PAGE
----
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My First 24 Hours With 'Destiny 2: Shadowkeep' Largely Involved Not Playing

Broken servers and long waits plagued Shadowkeep's launch. The opening hours made up for it.

by Ricardo Contreras
Oct 2 2019, 9:08pm

Image courtesy of Bungie

This should be a review. I should be telling you about how I lost it when I first saw [REDACTED]. Or how much the moon has changed since Destiny, with new areas and surprises meshing seamlessly with a map I had memorised long ago. I should be talking about how exciting it is to actually feel invested in the story of Destiny 2: Shadowkeep, given how lackluster the story missions from previous campaigns have been. I want to tell you all of this and more about Shadowkeep, launched yesterday and marked a historic shift towards independence for the franchise and Bungie as a studio, but I’m not, because it took me a long time to get there.

Rewind to yesterday afternoon. I was staring at the clock. My hands were typing out a transcription of Rob and Austin talking about Ghost Recon: Breakpoint, and my ears were technically listening to the clip I was transcribing, but my mind (and eyes) were elsewhere. It was mere minutes away from the launch of Destiny 2: Shadowkeep. I wouldn’t be able to join as soon as it launched—I still had to finish that podcast article—butI figured it’d be fine; Destiny is prone to having shaky launches around their bigger releases. Surely in a few hours, everything will have been smoothed out and I’d be joining my fellow guardians on the moon.

Screenshot from Destiny 2: Shadowkeep. Three guardians on the surface of the moon. The surface has been cracked open with green gas seeping out. In the background, a single red tower marks the position of the Scarlet Keep
Image courtesy of Bungie

When I’d finally finished transcribing, as excited as I was to play and stream Destiny for the rest of the day, I decided to grab lunch and do a few errands first, completely unaware of the server issues that were compounding at the same time. While there were initial signs of instability, many people were able to log on as soon as the servers went live. Then, the deluge hit. According to PC Gamer, Destiny was just past 200,000 concurrents on Steam before the servers crashed and were then taken offline for “emergency maintenance.”

I had just hit play on Steam when this tweet went out, and watched as the Destiny directory on Twitch filled up with thumbnails of the login screen. I was put into a login queue, number 15,728. Next, 30 minutes of watching that number go down until I was finally able to load into the game.

Deflated, I jumped into Breakpoint while I waited. I kept the game running on my second screen, hoping for any sign of life. It would be another three hours before I could finally log in. I had done everything I needed to be ready. I merged my PS4 account with my PC one, I made sure to sign up for the PC migration from Battle.net to Steam. I even took the time to sort through my inventory and get rid of old armor and weapons I wouldn’t be using anymore.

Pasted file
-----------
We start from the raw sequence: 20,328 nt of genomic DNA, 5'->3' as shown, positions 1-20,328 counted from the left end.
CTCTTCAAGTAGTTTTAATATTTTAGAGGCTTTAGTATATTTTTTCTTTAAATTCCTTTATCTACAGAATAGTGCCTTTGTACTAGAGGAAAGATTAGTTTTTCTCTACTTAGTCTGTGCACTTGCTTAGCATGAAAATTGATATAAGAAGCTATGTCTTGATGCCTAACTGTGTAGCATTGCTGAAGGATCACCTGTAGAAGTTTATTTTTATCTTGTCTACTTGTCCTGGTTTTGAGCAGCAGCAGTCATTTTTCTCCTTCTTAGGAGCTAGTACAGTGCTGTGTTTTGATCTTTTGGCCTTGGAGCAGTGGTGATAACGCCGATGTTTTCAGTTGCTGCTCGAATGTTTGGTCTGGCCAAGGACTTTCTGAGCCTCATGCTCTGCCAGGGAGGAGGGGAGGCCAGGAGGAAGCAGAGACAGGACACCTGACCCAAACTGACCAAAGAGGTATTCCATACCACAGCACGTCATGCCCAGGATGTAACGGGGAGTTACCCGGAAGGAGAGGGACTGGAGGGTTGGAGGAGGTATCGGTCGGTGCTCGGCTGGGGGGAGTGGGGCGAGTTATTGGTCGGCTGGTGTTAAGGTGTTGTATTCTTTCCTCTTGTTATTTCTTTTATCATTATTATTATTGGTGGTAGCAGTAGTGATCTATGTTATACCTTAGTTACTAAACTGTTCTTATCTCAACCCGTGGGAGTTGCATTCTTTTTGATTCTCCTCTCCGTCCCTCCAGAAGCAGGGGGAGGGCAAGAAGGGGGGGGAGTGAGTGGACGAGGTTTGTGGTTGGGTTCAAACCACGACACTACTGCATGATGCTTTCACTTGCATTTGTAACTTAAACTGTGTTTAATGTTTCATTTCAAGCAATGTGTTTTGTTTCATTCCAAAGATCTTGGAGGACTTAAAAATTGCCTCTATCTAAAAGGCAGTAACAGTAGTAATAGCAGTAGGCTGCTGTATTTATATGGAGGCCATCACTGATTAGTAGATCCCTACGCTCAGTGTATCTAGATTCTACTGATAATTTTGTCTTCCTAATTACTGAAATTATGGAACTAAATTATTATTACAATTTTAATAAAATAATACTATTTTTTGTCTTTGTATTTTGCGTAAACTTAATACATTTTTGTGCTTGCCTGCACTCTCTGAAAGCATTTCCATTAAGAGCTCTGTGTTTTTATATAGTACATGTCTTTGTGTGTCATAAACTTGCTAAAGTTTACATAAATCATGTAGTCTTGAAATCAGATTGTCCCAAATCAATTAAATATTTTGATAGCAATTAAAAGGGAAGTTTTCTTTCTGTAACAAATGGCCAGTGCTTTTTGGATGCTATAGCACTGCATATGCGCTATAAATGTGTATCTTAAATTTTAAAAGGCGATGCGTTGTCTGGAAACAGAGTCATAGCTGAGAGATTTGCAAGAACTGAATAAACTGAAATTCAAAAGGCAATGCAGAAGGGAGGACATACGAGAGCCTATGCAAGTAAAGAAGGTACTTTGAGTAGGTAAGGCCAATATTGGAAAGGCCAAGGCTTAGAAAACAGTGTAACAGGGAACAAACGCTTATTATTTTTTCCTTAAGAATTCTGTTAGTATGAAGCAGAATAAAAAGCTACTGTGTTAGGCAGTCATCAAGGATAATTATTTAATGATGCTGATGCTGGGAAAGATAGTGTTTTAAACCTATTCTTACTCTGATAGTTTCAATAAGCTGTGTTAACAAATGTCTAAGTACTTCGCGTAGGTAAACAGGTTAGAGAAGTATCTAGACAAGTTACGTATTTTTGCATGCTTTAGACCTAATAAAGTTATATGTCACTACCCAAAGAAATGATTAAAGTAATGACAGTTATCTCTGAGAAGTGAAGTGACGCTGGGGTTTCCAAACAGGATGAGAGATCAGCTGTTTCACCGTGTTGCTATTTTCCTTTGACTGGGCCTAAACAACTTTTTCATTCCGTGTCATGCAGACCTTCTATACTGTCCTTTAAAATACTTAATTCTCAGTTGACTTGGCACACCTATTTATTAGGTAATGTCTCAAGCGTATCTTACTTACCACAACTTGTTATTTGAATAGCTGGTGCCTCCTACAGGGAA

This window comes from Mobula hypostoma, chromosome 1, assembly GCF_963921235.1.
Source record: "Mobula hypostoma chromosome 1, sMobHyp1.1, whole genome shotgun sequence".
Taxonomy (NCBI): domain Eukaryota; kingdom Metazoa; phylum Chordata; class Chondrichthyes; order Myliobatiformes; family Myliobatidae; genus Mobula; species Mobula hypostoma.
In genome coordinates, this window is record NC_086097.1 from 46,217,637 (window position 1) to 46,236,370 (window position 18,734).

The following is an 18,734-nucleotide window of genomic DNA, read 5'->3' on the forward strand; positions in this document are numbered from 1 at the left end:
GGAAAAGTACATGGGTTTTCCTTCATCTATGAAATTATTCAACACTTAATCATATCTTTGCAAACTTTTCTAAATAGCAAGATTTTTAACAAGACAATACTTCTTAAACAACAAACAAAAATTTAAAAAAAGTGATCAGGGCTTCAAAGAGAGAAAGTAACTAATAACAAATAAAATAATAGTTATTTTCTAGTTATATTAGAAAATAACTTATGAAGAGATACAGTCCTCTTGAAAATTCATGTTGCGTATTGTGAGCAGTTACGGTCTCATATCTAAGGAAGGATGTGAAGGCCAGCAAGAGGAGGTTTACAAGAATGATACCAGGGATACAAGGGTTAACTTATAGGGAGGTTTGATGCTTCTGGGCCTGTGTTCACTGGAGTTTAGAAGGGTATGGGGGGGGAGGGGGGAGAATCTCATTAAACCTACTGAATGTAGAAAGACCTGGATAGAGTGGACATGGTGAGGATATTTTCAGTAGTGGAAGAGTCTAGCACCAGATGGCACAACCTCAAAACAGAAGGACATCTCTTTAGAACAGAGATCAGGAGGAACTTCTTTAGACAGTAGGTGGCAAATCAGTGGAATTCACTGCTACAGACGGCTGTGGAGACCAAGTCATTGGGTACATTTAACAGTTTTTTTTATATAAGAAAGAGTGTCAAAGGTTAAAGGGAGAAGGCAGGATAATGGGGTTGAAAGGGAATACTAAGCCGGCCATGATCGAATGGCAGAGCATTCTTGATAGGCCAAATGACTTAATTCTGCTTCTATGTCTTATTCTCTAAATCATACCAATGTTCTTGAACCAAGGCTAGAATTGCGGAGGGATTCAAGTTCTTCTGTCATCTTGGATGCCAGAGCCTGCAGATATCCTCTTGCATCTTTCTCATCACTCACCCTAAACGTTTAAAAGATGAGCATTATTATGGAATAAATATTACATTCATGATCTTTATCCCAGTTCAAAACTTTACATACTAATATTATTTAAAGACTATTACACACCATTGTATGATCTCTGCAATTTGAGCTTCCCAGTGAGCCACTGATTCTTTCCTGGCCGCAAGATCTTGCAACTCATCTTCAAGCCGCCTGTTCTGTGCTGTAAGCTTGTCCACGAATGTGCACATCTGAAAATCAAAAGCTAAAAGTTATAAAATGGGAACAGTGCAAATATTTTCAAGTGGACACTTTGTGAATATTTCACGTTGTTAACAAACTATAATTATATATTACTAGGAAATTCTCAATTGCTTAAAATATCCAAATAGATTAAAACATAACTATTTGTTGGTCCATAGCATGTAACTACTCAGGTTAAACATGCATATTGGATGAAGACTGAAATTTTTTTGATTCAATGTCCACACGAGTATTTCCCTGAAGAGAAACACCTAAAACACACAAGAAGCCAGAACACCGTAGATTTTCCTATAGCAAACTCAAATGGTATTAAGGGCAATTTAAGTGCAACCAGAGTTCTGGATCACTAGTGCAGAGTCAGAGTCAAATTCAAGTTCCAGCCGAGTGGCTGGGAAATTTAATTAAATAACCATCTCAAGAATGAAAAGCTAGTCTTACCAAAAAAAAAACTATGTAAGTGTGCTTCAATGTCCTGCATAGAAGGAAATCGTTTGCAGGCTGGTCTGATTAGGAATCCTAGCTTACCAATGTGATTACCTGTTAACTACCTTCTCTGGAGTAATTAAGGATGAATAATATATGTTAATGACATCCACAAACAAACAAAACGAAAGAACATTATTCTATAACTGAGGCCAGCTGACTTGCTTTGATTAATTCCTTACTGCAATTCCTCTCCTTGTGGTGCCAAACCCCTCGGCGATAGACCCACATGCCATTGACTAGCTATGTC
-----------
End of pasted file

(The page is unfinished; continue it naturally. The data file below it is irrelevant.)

Eventually, the dam broke for me—and a large part of the community. Destiny was open.

The first mission of Shadowkeep has you assaulting the new enemy base on the moon, and it loads in as many players as it can. Eris Morn, a beloved character that’s been missing since the beginning of Destiny 2, is back to let us know that The Moon’s Haunted, and it’s up to the Guardians of the Last City to stop whatever dark rituals are taking place there. All at once, I was in the middle of a large scale battle, with friends and enemies on every side of me, airships flying overhead, and tanks filled with other players rolling up to the Scarlet Keep. It felt amazing to be a part of this wave of people, together charging headfirst into the exhilarating unknown, much like Destiny’s future itself.

For as much as the downtime frustrated me, the opening mission of Shadowkeep was appropriately bombastic, and tapped into the feeling of being a part of a larger community experiencing something new for the first time. Despite a rocky start, I’m so glad to finally be on the moon.

-The campaign starts strong, and the enemies are stronger, too. The story missions aren’t fooling around—enemies hit harder and can withstand more punishment. This level of challenge is a first for Destiny, whose campaigns have traditionally been tuned to be pretty easy. To help out they’ve added a new finisher mechanic, where when an enemy is near death, they glow and you can use a finisher. You have to be in melee range to do it, and while the flashy animation might get old quickly, for now it feels great to finish off a beefy enemy with a martial arts style open palm thrust.

-Bungie has still not learned how to properly signal when a quest is part of a campaign. Even as a veteran player, I was confused when at one point the story missions stopped without a clear direction. Turns out, I was meant to “cleanse” a macguffin I was given at the end of the last mission by doing various tasks on the moon’s patrol zone.

- Tonight I hope to finish off the campaign and start digging into the end game. A lot of last year’s expansion’s best moments were in the "post-credits" quests that took the player to some unexpected places and paid off on plot lines they had started back in Destiny 1. Shadowkeep's campaign is already more interesting, and that has me excited to see what other secrets the moon holds.